A new line of t-shirts selling at retailer Kitson in Los Angeles, CA, are causing the latest trademark debate in the fashion world. Kitson is selling t-shirts displaying the names of three prescription drugs: Xanax, Adderall, and Vicodin. Check out the photo that was posted last week on Kitson’s website, but no longer appears there:
Besides considering whether you’d buy one of these t-shirts, since you’re reading this blog, we’re guessing that you’d be interested in finding out who owns the trademark for the drug names. In the U.S., the trademark owners are:
TMZ reported that a representative from Adderall said: “We had no involvement NOR do we approve of the sale of such a product using Adderall to glorify the misuse of our product.” A Vicodin rep told TMZ: “Prescription drug use should not be trivialized. It is a serious issue and we will be taking legal action to stop the clothing company from trying to sell such a product. And, a Xanax rep told TMZ that the company is also considering legal action.
Who created these t-shirts? Brian Lichtenberg, whose other recent creations include a parody of the Hermès logo, called Homiés and clothing sporting a Féline logo in the style of the Céline logo. Kitson posted a press release issued by Lichtenberg on its Facebook page earlier this week stating:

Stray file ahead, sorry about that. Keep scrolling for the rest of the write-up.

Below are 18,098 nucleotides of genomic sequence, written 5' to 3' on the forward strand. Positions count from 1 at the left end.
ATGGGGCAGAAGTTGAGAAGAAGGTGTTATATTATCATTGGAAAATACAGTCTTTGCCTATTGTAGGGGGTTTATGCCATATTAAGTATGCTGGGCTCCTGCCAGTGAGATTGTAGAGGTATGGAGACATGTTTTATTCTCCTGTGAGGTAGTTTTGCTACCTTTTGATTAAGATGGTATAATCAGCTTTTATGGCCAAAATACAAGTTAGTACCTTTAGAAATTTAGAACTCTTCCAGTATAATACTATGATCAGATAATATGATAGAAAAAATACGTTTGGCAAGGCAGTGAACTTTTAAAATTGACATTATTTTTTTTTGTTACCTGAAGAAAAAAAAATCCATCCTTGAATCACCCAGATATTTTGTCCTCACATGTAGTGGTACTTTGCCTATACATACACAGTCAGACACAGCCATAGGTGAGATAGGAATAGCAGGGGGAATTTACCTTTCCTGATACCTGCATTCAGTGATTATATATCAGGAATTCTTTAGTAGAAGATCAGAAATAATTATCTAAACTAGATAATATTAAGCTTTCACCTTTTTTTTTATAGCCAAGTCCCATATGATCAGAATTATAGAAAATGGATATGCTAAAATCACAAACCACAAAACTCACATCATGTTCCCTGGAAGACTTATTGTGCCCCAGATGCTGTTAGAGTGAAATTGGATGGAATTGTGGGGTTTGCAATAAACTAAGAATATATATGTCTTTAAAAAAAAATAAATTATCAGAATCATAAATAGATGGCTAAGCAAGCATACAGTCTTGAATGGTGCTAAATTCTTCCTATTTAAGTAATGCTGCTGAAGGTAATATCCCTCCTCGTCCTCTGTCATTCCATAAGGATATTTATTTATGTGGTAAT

“I have created a collection of t-shirts that are a parody of pop culture. This particular collection of prescription tee’s is simply a commentary on what I see happening in our society. Call it what you may, but art in all forms is created off of pop culture and the social situations that surround it. A large percentage of Americans are prescribed these drugs by doctors everyday for legitimate reasons. These are not illegal substances. These tee’s are not meant to encourage prescription drug abuse, but if they open the door to a much needed dialogue, as they seem to be doing now, then mission accomplished.”
In addition to considering possible trademark issues with the t-shirts, did you happen to notice the mention of The Medicine Abuse Project in the photo above? The Partnership at Drugfree.org made a statement that it is not associated with the t-shirts and Kitson did not contact it prior to announcing the donation program. The statement on The Partnership at Drugfree.org’s website says: “The Partnership would not entertain any direct donation from Kitson while they flagrantly, and without remorse, continue to sell these products. On behalf of the parents we work with, many of whom have lost children to prescription drug abuse and addiction, we repeat our plea to remove these shirts from Kitson’s stores and website.”
Are you aware of other trademark cases that involve multiple industries?